Welcome back readers.
Halloween the calendar holiday may nominally be over for the year, but like any enthusiastic spooky month reveller keen to get their money’s worth out of all the costume pieces they gleaned from the Value Village racks, we see no reason not to indulge in the macabre a little while longer. Read on. . . if you dare.
This Week in Videogame Blogging is a roundup highlighting the most important critical writing on games from the past seven days.
Trope or Treat
Let’s start this issue off with a look at some of the spanners in the horror genre’s toolbox.
- On Being Chased | Unwinnable
Emma Kostopolus unpacks the emotional and psychological implications of a well-worn horror movie trope applied to videogame menaces like Nemesis.
- Rats Like Stars in the Sky: The Horror of A Plague Tale — Gamers with Glasses
Christian Haines sees the horror of the Plague Tale games as by-the-numbers–no, no, not like that.
“What makes them monstrous? It’s the rats, of course, the rats in numbers. The horror in the Plague Tale series is mathematical as much as it’s aesthetic or narrative. It comes from accumulation, from the buckling of visual form and structure under the weight of squirming pixels.”
Let’s zoom in now on a particular game that has been making the rounds recently. I have a feeling Scorn will be with us for a while as it continues to inspire banger pieces like these.
- We Scorn Friction at Our Peril | Unwinnable
Steven Nguyen Scaife wonders if Scorn is simply too polished for players to abide friction in its design, and observes that the expectations are very different for horror games with a more lo-fi presentation.
- Another Corpse, Another Monument | Bullet Points Monthly
Grace Benfell finds strewn through the ruined halls of Scorn, where the reciprocal cycles of life and death are rendered transparent, the failures of Empire and liberal optimism.
“The fleshy quality of Scorn’s infrastructure makes its world almost seem inevitable, evolved and grown, rather than built. In this end, empire is inarguable; one being is doomed to dominate another. That domination will bloom into a monument of its own. Scorn’s logic of matter, where all things are flesh, leads to this kind of conclusion. It’s far from the spiritual life of christianity or the material glory of Carl Sagan’s “star stuff.” Still, even the promise of “star stuff” ties you to gunpowder as much as rocket fuel.”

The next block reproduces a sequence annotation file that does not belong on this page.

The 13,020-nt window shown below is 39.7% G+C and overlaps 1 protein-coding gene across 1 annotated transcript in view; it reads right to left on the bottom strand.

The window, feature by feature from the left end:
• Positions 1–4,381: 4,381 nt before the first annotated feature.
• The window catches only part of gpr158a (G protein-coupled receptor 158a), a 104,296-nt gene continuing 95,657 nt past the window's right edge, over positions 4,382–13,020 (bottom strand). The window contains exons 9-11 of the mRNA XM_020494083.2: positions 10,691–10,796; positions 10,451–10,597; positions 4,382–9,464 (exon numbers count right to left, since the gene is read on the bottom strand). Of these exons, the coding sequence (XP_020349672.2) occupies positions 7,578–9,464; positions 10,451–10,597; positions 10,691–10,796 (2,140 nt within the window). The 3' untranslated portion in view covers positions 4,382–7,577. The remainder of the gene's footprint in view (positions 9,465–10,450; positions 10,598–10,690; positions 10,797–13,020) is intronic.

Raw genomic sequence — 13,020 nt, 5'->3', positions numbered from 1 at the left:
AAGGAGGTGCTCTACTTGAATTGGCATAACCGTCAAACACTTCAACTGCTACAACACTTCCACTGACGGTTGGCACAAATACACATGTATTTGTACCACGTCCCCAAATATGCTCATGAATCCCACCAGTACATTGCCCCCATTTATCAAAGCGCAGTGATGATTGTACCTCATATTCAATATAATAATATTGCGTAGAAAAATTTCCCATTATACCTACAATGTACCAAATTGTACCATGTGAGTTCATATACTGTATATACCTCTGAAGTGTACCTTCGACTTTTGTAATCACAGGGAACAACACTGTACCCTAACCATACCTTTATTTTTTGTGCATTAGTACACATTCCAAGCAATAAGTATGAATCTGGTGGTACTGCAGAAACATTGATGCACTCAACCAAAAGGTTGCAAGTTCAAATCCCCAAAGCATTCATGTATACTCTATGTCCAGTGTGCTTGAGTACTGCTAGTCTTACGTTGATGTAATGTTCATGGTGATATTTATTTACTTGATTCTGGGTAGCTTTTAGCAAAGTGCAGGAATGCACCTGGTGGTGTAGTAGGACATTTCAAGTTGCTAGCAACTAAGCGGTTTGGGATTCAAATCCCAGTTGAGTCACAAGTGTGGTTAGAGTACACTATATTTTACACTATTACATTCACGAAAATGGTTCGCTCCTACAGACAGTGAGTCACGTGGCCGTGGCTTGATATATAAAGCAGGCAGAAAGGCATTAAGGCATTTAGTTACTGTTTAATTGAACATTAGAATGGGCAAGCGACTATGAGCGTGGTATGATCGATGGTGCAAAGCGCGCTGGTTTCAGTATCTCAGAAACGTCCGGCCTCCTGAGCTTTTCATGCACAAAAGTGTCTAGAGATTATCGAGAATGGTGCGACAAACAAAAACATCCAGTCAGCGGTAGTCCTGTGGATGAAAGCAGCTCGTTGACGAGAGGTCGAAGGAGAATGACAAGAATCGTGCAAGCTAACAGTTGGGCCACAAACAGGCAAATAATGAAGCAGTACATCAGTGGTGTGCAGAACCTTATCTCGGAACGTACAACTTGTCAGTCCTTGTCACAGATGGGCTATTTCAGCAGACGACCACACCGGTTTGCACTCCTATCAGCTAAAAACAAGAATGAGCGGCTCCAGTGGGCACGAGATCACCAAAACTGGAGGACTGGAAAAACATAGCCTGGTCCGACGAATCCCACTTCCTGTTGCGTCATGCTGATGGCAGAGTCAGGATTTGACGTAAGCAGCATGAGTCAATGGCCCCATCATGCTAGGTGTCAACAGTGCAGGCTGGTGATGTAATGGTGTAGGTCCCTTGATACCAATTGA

It’s the end of daylight savings this weekend, so let us now wind the clock back to the late 90s and an odd pairing of games, neither of which is strictly horror, though both do intersect with different avenues of the uncanny.
- 022: Sin and Punishment: Successor of the Earth | canon fire
Amr Al-Aaser looks back at Treasure’s boundary-pushing N64 3D shooter.
- Saving Sacred Pools: Sega’s Million Dollar Adult Game – Gaming Alexandria
Dylan Mansfield recounts the history of a lost Sega game–now rediscovered–from the twilight of the FMV era.
“Sacred Pools is a lost relic from a long-gone era of Sega. It is a look into an alternate universe where the company put out games for adults — and on the PlayStation!”
In this next section, two authors unpack how colonial positionalities influence and undermine game design at all levels.
- The Stray’s Plummet Into a Strange Future | Unwinnable
Saniya Ahmed finds Stray‘s environmental storytelling to be an Orientalist mishmash.
- victoria 3 | cohost
M þ Swampcroft observes a fundamental shallowness to the possible utopias of Victoria 3, and that shallowness is rooted in the game’s white, European, imperialist bones.
“Ultimately, I dream of a world that’s bigger than Vicky 3 will currently let me build. i don’t want anarchy and communism that only considers white europeans and ignores historical contexts of the nations and groups we’re leading when we play. that’s not solidarity.”
Two pieces now on the ideas and anxieties of modern living refracted through the worlds of recent games.
- The big bird in the sky and the worm who ate Spiderman’s lunch – GlitchOut
Oma Keeling ponders the absurd futility of replicating Twitter in a Spider-Man game.
- Sable | The White Pube
Gabrielle de la Puente reflects on Sable, and endings, and not wanting things to end.
“I think of Sable’s premise again. Even though I chose to end the game, I wasn’t quite ready. I thought I was – I chose my mask – but I wasn’t. And that’s true every night in real life.”
Some Travelogue to close out the week.
- 6,303 days in quarantine | KRITIQAL
Taylor McCue contemplates community and entropy on the zombie-infested streets of Urban Dead.
“The biggest threat in Malton isn’t zombies, it’s entropy.”
Critical Distance is community-supported. Our readers support us from as little as one dollar a month. Would you consider joining them?
Have you read, seen, heard or otherwise experienced something new that made you think about games differently? Send it in!